Imelda Marcos was in the news a while back for getting another conviction (she had been convicted years ago, though there seems to be a roadblock to carrying it out). Some people are celebrated this (even pro-Marcoses who believe Imelda was the reason behind all the corruption, not Ferdinand). Some though are angered that she was allowed to post bail, and that the police are slow to arrest her and are even making comparisons to poorer older people who have murdered or such. Really, don’t get ahead of yourselves.
This also raises one interesting observation about the “opposition” (the Yellowtards): they want us to believe that everything that’s wrong with the Philippines started with him – and only with him. So corruption started only in his time, they claim, and so all bad Filipinos learned from him. Every February 25, this is the narrative that they continue to push on us.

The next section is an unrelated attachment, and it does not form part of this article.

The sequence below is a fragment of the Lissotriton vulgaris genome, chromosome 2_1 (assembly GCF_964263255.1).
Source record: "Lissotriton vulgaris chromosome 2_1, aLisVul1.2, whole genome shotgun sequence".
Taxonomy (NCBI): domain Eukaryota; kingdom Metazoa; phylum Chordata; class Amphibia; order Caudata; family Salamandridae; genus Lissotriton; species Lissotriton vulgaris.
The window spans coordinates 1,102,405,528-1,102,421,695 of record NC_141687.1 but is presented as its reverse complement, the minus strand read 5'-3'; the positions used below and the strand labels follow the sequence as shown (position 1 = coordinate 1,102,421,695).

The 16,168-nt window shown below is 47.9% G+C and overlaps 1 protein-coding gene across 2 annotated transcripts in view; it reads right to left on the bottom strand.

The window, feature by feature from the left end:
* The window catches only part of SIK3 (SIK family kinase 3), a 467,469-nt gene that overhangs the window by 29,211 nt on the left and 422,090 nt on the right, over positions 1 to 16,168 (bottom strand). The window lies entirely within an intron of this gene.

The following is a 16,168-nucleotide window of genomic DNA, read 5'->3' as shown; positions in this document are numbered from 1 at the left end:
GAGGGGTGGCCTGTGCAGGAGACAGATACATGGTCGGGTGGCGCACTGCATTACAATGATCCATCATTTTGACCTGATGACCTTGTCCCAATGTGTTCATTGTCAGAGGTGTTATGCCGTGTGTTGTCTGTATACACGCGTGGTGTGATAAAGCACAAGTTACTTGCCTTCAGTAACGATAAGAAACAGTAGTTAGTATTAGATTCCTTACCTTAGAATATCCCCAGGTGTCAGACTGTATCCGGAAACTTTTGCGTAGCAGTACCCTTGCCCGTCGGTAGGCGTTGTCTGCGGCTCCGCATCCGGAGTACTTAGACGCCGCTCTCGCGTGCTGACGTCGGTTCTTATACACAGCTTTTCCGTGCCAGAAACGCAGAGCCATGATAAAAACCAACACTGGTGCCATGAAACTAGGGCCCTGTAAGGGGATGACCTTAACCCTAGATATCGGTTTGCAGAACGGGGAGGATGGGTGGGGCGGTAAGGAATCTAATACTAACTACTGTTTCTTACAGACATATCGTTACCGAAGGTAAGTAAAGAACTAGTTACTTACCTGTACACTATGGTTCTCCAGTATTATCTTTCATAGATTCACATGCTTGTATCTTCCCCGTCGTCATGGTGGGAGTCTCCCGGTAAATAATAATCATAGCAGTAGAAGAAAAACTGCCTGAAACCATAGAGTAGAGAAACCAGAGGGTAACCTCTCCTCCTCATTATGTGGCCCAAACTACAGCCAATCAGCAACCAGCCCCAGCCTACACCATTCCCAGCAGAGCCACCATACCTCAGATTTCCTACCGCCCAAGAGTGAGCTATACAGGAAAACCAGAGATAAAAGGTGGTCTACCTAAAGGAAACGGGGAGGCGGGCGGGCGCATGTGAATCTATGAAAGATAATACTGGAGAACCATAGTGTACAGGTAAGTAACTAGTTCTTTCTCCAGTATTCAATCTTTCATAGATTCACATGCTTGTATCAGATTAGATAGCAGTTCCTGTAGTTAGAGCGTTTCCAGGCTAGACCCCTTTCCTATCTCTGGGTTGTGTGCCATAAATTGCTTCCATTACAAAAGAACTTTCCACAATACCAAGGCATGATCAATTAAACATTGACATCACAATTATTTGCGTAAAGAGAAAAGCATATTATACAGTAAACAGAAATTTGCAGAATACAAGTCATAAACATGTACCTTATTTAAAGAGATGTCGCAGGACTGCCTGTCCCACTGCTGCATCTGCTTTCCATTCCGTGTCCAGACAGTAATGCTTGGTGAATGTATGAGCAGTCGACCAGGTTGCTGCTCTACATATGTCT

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So we ignore that back during the Revolution against the Spanish, there was lots of backbiting that led to Antonio Luna and Andres Bonifacio being killed (it doesn’t matter whether Emilio Aguinaldo was responsible; Filipinos were still the ones who pulled the triggers). So we ignore that during World War 2, guerilla fighters were also squabbling against each other and claiming turfs that even fellow Filipino guerillas should not enter. Never mind that Filipinos have been warring against, using, enslaving and defrauding each other, even before the Spanish came. I call bunk the idea that corruption started in Marcos’ time. Whatever has been ailing our country has been around ever since people have been on these islands, as what Ambeth Ocampo highlighted from the memoir of Spanish explorer Miguel Lopez de Legazpi.